Antibody Titers vs. Annual Vaccination  
Richard B. Ford, DVM, MS  
Professor of Medicine  
Diplomate ACVIM and (Hon) ACVPM  
North Carolina State University

Is it feasible to perform annual antibody titers in patients rather than subject them to annual booster vaccination?  Many of the discussions on vaccination protocols today quickly turn to the concern over use of antibody titers as a means of assessing immune status, rather than subject the patient to an annual booster.  Despite the fact that a growing number of laboratories offer selected canine and feline antibody titers to veterinarians, there are a number of significant factors that, in this author’s opinion, do NOT justify offering this service to clientele on a routine basis.  Consider the facts: 

FIRST:  IT’S IMPORTANT TO NOTE…serum antibody titer to a particular antigen, especially a virus, is a relatively crude laboratory method of assessing immunity.   Remember:  antibody concentration is not necessarily synonymous with immunity.  While a “POSITIVE” titer to canine distemper, canine parvovirus, and feline panleukopenia generally correlates with protection, a “NEGATIVE” titer to these antigens does not necessarily correlate with susceptibility. The need to vaccinate a patient with a NEGATIVE titer may not be necessary since cell-mediated immunity, in the principle immune response required to prevent disease. [1]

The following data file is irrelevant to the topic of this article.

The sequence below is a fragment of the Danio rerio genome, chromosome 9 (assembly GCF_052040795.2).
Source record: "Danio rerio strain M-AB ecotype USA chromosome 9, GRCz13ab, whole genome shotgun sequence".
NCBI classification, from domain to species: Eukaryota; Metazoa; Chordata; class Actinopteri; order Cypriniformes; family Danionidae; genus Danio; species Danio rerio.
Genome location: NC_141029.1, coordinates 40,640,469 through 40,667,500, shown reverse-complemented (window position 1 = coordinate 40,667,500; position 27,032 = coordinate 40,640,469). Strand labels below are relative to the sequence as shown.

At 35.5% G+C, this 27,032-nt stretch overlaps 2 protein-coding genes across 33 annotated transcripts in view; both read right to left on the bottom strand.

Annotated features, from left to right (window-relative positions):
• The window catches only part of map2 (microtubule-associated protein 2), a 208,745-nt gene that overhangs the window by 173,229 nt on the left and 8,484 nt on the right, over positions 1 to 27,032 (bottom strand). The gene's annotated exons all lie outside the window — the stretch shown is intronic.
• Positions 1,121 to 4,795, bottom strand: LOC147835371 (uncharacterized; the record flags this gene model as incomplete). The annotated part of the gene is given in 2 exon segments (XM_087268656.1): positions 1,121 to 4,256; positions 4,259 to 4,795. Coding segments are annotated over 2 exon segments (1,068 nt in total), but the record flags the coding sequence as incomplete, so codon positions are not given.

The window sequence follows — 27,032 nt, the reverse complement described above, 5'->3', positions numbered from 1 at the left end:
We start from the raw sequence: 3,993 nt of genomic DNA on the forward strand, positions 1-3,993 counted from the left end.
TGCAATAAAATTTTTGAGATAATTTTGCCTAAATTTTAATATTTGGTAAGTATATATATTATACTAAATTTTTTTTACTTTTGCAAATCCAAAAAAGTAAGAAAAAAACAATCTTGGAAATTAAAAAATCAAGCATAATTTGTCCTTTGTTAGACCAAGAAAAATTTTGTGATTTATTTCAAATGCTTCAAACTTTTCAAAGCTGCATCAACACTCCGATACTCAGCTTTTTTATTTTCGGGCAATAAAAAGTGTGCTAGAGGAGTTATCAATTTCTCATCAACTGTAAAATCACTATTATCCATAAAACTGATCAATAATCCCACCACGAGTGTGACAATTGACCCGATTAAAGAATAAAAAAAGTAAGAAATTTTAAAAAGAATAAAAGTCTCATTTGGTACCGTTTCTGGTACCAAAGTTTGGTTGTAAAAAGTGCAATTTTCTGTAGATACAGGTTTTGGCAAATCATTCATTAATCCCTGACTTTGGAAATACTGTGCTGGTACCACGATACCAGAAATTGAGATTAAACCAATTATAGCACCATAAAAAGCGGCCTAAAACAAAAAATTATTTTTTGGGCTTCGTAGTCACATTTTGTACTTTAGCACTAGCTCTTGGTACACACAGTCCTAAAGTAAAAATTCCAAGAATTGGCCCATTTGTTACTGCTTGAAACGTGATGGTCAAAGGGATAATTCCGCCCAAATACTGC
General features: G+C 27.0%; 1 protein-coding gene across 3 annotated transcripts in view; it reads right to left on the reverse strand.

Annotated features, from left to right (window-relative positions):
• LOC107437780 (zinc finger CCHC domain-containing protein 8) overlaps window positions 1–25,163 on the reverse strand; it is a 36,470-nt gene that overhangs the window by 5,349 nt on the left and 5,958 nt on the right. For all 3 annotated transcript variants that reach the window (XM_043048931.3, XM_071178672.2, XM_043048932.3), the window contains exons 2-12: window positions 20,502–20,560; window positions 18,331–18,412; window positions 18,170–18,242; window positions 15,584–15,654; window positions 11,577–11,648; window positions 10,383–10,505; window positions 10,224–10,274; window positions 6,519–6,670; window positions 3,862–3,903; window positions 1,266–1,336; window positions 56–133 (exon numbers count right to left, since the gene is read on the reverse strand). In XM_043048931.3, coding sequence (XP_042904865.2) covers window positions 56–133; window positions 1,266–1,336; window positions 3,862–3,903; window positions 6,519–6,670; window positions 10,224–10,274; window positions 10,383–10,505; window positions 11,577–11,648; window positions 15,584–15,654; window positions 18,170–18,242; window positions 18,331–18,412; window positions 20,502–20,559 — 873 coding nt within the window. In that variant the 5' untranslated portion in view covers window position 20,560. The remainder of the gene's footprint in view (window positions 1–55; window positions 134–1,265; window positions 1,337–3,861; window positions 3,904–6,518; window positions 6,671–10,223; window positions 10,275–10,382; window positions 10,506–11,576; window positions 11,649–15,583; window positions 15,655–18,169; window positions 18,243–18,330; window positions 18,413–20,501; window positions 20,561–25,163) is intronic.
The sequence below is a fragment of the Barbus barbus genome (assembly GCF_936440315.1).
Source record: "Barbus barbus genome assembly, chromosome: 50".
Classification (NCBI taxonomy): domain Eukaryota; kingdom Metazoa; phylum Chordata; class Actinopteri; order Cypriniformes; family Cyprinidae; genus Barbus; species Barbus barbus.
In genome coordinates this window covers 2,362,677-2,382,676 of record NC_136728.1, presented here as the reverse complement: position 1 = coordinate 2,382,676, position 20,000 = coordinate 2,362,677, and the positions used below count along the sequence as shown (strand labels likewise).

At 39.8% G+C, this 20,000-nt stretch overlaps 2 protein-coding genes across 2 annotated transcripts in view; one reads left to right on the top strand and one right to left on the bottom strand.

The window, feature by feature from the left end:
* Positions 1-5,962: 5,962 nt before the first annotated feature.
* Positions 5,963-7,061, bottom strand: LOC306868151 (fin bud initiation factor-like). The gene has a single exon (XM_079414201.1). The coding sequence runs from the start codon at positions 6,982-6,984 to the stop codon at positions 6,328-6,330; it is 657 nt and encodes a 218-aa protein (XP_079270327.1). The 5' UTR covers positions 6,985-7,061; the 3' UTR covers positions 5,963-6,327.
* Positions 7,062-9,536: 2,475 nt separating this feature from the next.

SECOND: standardized laboratory methods for determining antibody concentration in serum for the various vaccine antigens has not been established in the US.  Therefore, results reported by one lab can be (and are!) substantially different from those reported by another.  Comparing test results between laboratories is not possible.  NOTE:  most diagnostic laboratories report classic titers, in which 2-fold dilution of serum are made,,,the highest dilution that gives a positive test result is reported.  Using the 2-fold dilution technique, the amount of error is approximately a 4-fold dilution.  

THIRD: titers are currently available only for canine distemper, canine parvovirus, and feline panleukopenia.  Testing is not routinely available for most of the other vaccines currently on the market.  While it may be possible to develop a laboratory test to measure one or more types of antibody to a particular pathogen, the correlation between antibody titer and protection is so poor (or non-existent) that test results are meaningless (e.g., feline leukemia antibody, canine coronavirus, feline coronavirus).

There’s yet another rather basic issue that argues against routine use of antibody titers to determine whether or not an individual patient should be vaccinated.  The more that veterinarians do use a reputable laboratory to perform antibody titers on individual patients the sooner it will become apparent that titers do, in fact, persist for several months and that continued testing is quite unnecessary.  Excellent studies recently published support this.